67,000 Bq/Kg of Cs-134/137 from Fukushima plant port fish / Only 17 fish data released, No Sr-90 data included

Photo : Wikipedia


According to Tepco, 67,000 Bq/Kg of Cesium-134/137 was measured from “Sebastes cheni” taken in Fukushima plant port.

It was fished this June. This is 670 times much as Japanese food safety limit.

Also 56,000 Bq/Kg was measured from another sample of the same sort of fish.


This analysis report on plant port fish was released on 7/18/2014. However, Tepco shows only 17 sampling results and Strontium-90 data is not included.

It is not clear how many fish samples Tepco collected and why they listed only 17 excluding the rest of them.





You read this now because we’ve been surviving until today.


Français :

67 000 Bq/kg de césium dans un poisson du port de la centrale de Fukushima / 17 poissons publiés seulement, Pas de résultat pour le strontium


Photo : Wikipedia-jp

Selon Tepco, 67 000 Bq/kg de césium 134/137 ont été relevés dans une Sebastes cheni  (perche de mer blanche japonaise) prise dans le port de la centrale de Fukushima.

Elle a été pêchée en juin dernier. C’est 670 fois la limite de sécurité alimentaire japonaise.
56 000 Bq/kg ont également été relevés dans un autre échantillon de la même espèce.

Ce rapport d’analyses des poissons du port de la centrale a été publié le 18 juillet 2014. Néanmoins, Tepco n’y reporte que 17 échantillons et aucune analyse du strontium 90 n’y est présentée.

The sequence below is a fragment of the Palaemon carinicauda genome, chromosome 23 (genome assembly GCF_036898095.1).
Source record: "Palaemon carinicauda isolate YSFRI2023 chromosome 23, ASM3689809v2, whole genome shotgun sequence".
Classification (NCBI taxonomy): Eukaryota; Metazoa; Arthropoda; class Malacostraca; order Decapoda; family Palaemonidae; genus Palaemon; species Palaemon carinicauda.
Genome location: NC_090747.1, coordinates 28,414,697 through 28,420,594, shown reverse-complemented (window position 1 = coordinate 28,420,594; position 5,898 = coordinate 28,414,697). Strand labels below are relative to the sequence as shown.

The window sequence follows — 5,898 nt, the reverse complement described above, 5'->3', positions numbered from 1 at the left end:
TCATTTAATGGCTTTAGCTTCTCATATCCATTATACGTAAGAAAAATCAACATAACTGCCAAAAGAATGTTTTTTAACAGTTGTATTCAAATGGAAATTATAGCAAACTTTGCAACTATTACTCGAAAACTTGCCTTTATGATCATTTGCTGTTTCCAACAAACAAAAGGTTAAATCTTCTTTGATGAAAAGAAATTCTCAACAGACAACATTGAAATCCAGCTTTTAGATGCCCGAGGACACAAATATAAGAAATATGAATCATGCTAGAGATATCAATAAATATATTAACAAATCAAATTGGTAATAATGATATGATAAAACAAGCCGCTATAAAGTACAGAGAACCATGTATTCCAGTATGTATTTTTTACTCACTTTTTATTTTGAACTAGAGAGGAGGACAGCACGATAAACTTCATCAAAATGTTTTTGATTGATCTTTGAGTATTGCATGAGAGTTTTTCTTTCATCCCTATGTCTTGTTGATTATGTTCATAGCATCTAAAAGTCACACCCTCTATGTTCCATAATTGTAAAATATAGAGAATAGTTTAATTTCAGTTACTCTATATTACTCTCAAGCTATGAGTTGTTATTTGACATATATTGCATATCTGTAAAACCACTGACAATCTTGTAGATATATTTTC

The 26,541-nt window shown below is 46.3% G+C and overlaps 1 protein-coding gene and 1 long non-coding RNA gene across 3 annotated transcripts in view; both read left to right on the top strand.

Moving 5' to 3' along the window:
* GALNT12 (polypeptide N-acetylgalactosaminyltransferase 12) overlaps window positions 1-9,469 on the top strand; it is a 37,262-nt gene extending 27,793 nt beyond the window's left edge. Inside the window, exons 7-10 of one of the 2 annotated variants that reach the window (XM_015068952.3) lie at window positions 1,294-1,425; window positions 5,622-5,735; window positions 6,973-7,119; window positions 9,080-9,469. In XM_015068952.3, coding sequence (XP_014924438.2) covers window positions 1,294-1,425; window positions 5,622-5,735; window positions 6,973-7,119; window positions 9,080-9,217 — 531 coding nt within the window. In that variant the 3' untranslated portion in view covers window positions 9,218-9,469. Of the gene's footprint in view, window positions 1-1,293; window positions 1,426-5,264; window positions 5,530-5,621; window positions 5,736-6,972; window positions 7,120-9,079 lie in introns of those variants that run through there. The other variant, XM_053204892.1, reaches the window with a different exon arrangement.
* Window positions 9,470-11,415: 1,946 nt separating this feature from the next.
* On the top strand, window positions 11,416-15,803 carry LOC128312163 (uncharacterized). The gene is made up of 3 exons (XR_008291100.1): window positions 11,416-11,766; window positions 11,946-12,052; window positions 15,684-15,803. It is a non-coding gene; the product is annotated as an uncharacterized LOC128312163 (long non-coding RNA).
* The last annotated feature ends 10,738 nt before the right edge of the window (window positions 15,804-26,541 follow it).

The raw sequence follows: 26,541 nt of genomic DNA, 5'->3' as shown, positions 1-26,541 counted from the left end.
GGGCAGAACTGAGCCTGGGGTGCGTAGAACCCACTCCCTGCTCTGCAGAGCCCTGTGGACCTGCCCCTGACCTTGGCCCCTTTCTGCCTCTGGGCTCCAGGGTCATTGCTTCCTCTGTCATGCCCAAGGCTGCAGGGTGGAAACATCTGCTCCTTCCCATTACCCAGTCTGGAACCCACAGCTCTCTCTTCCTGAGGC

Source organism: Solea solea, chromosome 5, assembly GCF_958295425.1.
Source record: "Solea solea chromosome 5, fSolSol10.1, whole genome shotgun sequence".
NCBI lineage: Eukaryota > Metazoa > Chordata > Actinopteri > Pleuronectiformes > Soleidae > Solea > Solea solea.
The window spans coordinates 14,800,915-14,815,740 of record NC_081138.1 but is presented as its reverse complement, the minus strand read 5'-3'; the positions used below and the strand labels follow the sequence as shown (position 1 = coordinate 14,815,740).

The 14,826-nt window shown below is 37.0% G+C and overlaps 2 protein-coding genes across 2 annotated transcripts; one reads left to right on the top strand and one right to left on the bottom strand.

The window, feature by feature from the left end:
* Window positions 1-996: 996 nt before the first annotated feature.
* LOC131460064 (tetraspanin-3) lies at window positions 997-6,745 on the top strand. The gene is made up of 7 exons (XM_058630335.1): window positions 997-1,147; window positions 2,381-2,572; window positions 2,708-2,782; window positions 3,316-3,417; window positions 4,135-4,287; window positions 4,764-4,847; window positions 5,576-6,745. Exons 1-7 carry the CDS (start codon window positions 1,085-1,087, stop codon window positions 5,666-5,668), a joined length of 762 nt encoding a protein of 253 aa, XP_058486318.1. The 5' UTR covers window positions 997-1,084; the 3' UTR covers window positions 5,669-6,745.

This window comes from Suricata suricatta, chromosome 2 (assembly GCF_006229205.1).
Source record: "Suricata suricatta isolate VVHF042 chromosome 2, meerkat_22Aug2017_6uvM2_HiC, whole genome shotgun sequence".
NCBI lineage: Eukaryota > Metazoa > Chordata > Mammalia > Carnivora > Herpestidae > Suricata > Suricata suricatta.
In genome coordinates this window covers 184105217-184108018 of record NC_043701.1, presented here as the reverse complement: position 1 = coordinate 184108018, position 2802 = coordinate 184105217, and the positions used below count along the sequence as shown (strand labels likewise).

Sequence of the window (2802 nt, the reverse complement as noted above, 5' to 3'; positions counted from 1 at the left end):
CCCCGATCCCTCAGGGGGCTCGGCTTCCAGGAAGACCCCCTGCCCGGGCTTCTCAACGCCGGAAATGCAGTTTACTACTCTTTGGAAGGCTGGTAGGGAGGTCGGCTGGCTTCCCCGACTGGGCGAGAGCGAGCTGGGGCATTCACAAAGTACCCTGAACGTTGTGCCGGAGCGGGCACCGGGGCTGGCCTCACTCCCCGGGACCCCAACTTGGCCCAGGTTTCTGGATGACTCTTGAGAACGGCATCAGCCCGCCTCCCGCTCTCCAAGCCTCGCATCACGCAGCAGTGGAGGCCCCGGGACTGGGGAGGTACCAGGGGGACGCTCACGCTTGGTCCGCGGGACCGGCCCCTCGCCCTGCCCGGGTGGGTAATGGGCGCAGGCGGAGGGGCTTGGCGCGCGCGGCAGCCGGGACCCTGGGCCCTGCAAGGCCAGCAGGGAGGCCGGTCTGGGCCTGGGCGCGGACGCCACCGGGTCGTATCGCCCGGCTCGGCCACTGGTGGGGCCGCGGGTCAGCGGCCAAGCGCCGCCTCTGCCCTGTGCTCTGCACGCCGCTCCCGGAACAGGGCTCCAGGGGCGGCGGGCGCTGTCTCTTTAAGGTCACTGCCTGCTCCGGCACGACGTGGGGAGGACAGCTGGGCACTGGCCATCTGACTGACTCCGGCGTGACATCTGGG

On ne sait pas combien Tepco a collecté d’échantillons de poisson et pourquoi ils n’en présentent que 17 et excluent tous les autres.


Vous pouvez lire ceci parce que nous avons survécu jusqu’à aujourd’hui.

About this site

This website updates the latest news about the Fukushima nuclear plant and also archives the past news from 2011. Because it's always updated and added live, articles, categories and the tags are not necessarily fitted in the latest format.
I am the writer of this website. About page remains in 2014. This is because my memory about 311 was clearer than now, 2023, and I think it can have a historical value. Now I'm living in Romania with 3 cats as an independent data scientist.
Actually, nothing has progressed in the plant since 2011. We still don't even know what is going on inside. They must keep cooling the crippled reactors by water, but additionally groundwater keeps flowing into the reactor buildings from the broken parts. This is why highly contaminated water is always produced more than it can circulate. Tepco is planning to officially discharge this water to the Pacific but Tritium is still remaining in it. They dilute this with seawater so that it is legally safe, but scientifically the same amount of radioactive tritium is contained. They say it is safe to discharge, but none of them have drunk it.


July 2014